2. Get a copy of your Home Exercise Program (HEP). Your therapist can provide you home exercise instructions with pictures. These instructions provide a handy reminder of the therapist recommended exercises, as well as a visual reference for how to safely perform the exercise.

3. Make sure you get your questions answered. During your last appointment, make sure that you have a list of questions for your therapist. You will want to make sure that any concerns you have are addressed. There is truly no such thing as a stupid question when it comes to your health and well-being. Even if you think your question isn’t appropriate, you may have a legitimate concern that the therapist isn’t thinking of. I always have my questions written on a piece of paper and take detailed notes.

4. Follow through. Where I am lacking is in the follow through. For my neck, I still have my HEP and discharge instructions. When it tightens up, I know exactly the stretches that help and reference the pictures to make sure I am doing it right. The problem is that if I consistently followed through and strengthened and stretched my neck, then I probably would feel consistently better – just ask my wife!

Therapy is a great start for managing your MS symptoms. Continuing to follow through after you finish therapy is the key to success. Following these steps may help to ensure that you are prepared for life after therapy. Continuing your home exercise program post-discharge will put you in a better position for continued success.

*Matt Cavallo was diagnosed with multiple sclerosis in 2005. Matt is an MS blogger, author, patient advocate, and motivational speaker. Matt also has his Master’s degree in Public Health Administration. Matt is the proud father of his two sons, loving husband to his wife, Jocelyn, and best friend to his dog, Teddy. Originally from the Boston suburbs, Matt currently resides in Arizona with his family. To learn more about Matt, please visit him at : http://mattcavallo.com/blog/

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What is an Occupational Therapist?

In the field of medicine there are many specialties that often work together to provide a comprehensive approach to patient care. For those dealing with MS, these specialties can oftentimes blend together, as the symptoms of the disease warrant concurrent methods of treatment. Trying to understand and recognize the responsibilities every specialist has in a patient’s care can be challenging, and in the rehabilitative treatment domain, the role of occupational therapy may be lesser known than other forms of therapy.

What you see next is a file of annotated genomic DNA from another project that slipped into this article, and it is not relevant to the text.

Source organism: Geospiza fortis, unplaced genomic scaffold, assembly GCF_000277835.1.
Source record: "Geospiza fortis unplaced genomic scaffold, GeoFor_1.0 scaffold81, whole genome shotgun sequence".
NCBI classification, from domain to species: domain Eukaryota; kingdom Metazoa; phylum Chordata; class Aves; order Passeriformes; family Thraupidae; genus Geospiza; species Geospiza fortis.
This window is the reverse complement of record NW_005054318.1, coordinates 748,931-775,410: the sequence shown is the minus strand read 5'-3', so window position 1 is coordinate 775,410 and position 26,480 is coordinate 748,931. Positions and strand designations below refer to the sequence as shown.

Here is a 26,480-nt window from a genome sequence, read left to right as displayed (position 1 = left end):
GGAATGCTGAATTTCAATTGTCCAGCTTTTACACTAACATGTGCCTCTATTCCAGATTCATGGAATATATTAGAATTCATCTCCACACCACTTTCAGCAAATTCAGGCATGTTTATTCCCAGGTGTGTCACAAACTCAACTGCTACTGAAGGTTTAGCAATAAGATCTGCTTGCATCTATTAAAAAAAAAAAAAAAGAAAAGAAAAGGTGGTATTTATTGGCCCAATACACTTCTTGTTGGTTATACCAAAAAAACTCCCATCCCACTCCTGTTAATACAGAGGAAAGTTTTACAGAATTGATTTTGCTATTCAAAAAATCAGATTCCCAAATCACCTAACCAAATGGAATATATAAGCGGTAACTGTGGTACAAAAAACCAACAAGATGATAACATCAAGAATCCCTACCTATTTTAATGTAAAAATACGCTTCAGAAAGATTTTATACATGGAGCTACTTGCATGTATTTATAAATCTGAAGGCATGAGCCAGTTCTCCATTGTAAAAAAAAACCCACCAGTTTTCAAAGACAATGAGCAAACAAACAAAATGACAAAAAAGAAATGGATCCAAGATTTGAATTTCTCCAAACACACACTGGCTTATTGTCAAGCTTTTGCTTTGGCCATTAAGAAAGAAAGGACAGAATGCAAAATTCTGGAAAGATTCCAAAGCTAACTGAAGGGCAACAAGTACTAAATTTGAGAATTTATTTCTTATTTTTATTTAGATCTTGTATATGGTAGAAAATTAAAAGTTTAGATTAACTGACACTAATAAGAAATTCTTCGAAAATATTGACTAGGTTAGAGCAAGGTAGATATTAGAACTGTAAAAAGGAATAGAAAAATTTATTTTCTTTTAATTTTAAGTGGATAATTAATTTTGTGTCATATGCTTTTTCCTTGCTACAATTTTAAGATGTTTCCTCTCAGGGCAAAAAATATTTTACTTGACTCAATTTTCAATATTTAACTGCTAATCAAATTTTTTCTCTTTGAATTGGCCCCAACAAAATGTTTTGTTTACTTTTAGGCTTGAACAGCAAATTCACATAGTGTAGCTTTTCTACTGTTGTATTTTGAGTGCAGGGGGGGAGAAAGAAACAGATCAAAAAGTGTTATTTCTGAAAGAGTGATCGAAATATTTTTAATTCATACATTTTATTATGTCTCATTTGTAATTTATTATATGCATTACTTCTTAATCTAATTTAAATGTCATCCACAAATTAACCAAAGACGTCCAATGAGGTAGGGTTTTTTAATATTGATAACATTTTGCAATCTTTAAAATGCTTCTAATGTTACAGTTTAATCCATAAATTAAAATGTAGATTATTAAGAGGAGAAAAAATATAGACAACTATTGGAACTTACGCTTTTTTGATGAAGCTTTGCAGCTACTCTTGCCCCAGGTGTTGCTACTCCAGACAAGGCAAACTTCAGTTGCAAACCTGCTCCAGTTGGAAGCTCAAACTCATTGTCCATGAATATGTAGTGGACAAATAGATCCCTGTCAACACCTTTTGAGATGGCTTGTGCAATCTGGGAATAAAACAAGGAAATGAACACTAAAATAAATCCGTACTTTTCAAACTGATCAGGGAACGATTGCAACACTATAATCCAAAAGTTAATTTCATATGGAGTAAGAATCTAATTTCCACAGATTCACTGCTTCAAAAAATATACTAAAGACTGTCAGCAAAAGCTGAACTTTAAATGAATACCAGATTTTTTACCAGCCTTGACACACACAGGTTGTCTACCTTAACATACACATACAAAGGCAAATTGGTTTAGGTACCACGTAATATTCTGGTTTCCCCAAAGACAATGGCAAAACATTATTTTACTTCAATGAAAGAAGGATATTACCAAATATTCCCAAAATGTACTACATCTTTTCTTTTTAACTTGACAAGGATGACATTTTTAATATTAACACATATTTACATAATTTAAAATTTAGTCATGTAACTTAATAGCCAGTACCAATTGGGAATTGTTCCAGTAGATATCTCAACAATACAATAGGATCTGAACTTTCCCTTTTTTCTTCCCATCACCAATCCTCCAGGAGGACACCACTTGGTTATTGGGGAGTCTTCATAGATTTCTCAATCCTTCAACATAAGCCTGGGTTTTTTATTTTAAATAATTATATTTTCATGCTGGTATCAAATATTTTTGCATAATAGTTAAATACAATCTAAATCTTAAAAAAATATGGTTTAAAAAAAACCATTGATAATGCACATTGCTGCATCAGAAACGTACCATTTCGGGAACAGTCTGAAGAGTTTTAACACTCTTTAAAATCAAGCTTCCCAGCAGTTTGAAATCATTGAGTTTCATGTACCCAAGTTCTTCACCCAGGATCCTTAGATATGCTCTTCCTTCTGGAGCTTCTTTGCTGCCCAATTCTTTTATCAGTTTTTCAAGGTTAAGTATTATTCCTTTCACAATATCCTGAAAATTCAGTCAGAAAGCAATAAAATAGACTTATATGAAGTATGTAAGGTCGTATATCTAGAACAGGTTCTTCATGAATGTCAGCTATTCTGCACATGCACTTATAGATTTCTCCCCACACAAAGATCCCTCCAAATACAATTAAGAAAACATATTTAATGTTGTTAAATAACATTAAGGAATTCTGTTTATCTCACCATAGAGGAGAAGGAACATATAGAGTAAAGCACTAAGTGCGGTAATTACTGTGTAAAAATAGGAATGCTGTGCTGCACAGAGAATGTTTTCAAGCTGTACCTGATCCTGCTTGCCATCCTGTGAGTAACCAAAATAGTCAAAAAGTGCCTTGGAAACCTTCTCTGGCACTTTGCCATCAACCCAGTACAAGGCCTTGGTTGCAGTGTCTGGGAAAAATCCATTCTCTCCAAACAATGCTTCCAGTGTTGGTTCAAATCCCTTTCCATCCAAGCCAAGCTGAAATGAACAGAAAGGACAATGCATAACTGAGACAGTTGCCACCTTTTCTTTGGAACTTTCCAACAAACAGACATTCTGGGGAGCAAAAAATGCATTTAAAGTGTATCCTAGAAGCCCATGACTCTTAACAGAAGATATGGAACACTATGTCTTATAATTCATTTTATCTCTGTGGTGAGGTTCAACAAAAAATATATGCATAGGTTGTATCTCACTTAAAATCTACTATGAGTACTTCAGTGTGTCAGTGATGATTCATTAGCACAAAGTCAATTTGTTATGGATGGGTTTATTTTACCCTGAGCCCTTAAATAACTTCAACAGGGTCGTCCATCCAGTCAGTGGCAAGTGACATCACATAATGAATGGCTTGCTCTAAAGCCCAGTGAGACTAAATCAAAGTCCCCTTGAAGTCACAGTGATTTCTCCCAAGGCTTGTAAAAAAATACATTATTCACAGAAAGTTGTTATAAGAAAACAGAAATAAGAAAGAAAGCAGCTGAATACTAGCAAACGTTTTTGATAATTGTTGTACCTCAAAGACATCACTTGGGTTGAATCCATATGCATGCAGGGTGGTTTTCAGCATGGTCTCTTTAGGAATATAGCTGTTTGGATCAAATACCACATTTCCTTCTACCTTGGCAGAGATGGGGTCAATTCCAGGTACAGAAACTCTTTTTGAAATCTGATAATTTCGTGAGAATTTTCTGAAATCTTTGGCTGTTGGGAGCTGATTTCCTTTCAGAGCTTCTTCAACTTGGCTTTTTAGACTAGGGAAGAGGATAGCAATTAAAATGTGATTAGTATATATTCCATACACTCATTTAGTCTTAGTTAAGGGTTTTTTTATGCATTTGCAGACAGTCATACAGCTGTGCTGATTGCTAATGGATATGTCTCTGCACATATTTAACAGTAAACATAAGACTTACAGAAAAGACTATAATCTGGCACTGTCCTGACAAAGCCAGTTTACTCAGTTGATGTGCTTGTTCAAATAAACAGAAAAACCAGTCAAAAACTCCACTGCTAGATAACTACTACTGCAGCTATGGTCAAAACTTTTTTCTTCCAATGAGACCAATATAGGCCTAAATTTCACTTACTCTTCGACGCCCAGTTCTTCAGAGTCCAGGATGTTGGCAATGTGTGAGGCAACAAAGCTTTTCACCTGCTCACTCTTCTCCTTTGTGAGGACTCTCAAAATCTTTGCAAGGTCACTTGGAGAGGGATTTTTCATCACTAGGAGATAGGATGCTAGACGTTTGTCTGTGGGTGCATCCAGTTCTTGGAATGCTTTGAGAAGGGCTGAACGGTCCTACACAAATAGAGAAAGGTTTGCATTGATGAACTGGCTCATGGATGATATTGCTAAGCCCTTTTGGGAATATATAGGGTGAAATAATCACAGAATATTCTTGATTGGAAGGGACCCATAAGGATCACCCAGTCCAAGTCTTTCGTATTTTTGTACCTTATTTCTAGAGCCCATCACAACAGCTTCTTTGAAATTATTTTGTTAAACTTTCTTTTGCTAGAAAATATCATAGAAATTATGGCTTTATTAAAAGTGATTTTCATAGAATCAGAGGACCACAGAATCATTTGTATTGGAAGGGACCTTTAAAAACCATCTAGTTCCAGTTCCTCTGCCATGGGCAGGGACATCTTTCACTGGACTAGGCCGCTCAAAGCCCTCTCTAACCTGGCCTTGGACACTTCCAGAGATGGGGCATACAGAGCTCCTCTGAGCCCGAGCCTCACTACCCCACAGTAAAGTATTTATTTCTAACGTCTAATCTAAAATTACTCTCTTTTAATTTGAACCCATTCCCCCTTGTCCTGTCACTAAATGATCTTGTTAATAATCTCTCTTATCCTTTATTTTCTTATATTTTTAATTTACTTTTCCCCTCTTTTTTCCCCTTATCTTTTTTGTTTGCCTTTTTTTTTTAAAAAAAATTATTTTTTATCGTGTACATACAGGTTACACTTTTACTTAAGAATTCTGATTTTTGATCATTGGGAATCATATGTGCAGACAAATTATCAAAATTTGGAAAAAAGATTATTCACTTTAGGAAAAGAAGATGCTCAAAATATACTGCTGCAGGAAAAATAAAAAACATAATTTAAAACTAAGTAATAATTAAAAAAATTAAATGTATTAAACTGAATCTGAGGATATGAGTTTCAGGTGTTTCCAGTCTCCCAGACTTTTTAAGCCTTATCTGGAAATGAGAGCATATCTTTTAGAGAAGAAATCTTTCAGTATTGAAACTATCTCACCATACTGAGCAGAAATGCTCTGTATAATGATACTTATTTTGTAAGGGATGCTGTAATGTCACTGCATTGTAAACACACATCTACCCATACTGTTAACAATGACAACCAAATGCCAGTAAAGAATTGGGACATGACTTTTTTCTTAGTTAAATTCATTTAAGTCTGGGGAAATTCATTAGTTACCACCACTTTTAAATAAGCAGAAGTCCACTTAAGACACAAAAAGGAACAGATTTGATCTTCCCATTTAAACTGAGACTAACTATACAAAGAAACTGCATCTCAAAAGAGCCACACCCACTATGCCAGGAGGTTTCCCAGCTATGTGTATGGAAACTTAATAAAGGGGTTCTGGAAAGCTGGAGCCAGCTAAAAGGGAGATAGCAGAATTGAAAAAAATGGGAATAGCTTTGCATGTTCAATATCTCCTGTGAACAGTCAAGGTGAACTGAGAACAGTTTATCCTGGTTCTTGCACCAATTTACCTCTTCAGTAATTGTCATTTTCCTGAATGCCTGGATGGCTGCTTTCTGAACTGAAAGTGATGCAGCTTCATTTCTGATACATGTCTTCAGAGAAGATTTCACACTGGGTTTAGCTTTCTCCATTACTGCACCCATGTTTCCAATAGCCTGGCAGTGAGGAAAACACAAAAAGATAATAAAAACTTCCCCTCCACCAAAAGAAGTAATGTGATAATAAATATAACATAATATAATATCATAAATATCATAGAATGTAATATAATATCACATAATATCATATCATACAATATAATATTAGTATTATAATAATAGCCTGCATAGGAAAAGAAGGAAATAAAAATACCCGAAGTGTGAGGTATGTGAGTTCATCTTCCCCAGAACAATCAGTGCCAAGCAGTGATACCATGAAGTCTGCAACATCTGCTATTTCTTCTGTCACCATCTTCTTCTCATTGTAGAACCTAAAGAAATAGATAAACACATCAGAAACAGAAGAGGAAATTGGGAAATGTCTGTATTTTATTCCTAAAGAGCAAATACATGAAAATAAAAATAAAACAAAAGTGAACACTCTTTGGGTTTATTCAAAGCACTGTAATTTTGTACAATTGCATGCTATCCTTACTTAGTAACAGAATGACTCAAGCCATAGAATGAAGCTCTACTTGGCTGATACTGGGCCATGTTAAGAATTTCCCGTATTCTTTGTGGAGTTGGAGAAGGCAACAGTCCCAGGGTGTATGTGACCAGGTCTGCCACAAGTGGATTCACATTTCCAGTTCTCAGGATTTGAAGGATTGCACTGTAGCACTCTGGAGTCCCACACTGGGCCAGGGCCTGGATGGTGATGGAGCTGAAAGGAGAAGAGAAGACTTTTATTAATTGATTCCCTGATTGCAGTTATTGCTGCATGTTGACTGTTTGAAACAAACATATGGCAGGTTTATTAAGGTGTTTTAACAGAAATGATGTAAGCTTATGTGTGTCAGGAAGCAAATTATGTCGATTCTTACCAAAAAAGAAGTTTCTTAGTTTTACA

Occupational therapy (OT) focuses on treatments used to rehabilitate activities of daily living for individuals with physical, mental or developmental conditions. Working to develop and improve the skills needed to maintain day-to-day living and work habits are the goals of this therapy, with the client being at the forefront of treatment. Things like bathing, eating, dressing, job performance, driving and financial management are some of the areas of focus OT can impact with intervention. OTs work closely with the client, and many times with the family also to create an environment that’s conducive to the client’s needs; this can include the home, workplace, school, or other settings. Making changes that help modify particular tasks and teaching new skills helps clients regain control over their daily functioning and aids in maintaining their independence.

OTs help to create personalized interventions and treatment plans to help clients achieve personal goals of what they ultimately want to perform in their daily routine. Education is a major component of OT, as therapists and clients alike work together to learn what activities need modifying and how these changes can happen. The OT specialty often works in conjunction with other treatment specialists including physical, speech, and language therapists, in addition to other healthcare and social work professionals to develop an inclusive plan for client care.

If you are experiencing challenges with daily living and work activities, ask your doctor about OT to see if an evaluation is appropriate for you. Your doctor may be able to provide further information about this therapy and if it could benefit your needs. For additional information about occupational therapy, visit The American Occupational Therapy Association, Inc.